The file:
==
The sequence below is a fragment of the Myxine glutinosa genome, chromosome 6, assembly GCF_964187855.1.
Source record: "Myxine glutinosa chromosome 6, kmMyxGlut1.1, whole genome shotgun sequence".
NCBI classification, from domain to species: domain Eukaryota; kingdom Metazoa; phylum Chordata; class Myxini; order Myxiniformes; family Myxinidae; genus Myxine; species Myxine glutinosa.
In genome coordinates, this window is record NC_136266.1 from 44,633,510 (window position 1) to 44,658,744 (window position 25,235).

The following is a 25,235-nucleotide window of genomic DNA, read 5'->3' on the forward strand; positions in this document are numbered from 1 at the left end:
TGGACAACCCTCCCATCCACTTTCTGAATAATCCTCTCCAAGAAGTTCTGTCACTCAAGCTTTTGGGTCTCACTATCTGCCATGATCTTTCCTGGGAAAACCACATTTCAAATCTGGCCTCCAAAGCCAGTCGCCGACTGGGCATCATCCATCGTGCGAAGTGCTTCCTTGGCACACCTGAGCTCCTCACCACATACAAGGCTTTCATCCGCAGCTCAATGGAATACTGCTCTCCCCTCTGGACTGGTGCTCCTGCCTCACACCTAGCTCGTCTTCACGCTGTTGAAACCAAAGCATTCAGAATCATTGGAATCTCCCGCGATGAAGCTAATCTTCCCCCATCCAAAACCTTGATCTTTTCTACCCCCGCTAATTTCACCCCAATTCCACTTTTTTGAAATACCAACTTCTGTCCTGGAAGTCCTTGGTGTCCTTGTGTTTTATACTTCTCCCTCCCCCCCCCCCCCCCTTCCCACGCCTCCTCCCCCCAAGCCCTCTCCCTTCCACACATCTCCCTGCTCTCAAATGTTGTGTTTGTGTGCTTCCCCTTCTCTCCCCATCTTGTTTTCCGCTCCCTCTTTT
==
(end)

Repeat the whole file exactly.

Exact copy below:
The sequence below is a fragment of the Myxine glutinosa genome, chromosome 6, assembly GCF_964187855.1.
Source record: "Myxine glutinosa chromosome 6, kmMyxGlut1.1, whole genome shotgun sequence".
NCBI classification, from domain to species: domain Eukaryota; kingdom Metazoa; phylum Chordata; class Myxini; order Myxiniformes; family Myxinidae; genus Myxine; species Myxine glutinosa.
In genome coordinates, this window is record NC_136266.1 from 44,633,510 (window position 1) to 44,658,744 (window position 25,235).

The following is a 25,235-nucleotide window of genomic DNA, read 5'->3' on the forward strand; positions in this document are numbered from 1 at the left end:
TGGACAACCCTCCCATCCACTTTCTGAATAATCCTCTCCAAGAAGTTCTGTCACTCAAGCTTTTGGGTCTCACTATCTGCCATGATCTTTCCTGGGAAAACCACATTTCAAATCTGGCCTCCAAAGCCAGTCGCCGACTGGGCATCATCCATCGTGCGAAGTGCTTCCTTGGCACACCTGAGCTCCTCACCACATACAAGGCTTTCATCCGCAGCTCAATGGAATACTGCTCTCCCCTCTGGACTGGTGCTCCTGCCTCACACCTAGCTCGTCTTCACGCTGTTGAAACCAAAGCATTCAGAATCATTGGAATCTCCCGCGATGAAGCTAATCTTCCCCCATCCAAAACCTTGATCTTTTCTACCCCCGCTAATTTCACCCCAATTCCACTTTTTTGAAATACCAACTTCTGTCCTGGAAGTCCTTGGTGTCCTTGTGTTTTATACTTCTCCCTCCCCCCCCCCCCCCCTTCCCACGCCTCCTCCCCCCAAGCCCTCTCCCTTCCACACATCTCCCTGCTCTCAAATGTTGTGTTTGTGTGCTTCCCCTTCTCTCCCCATCTTGTTTTCCGCTCCCTCTTTT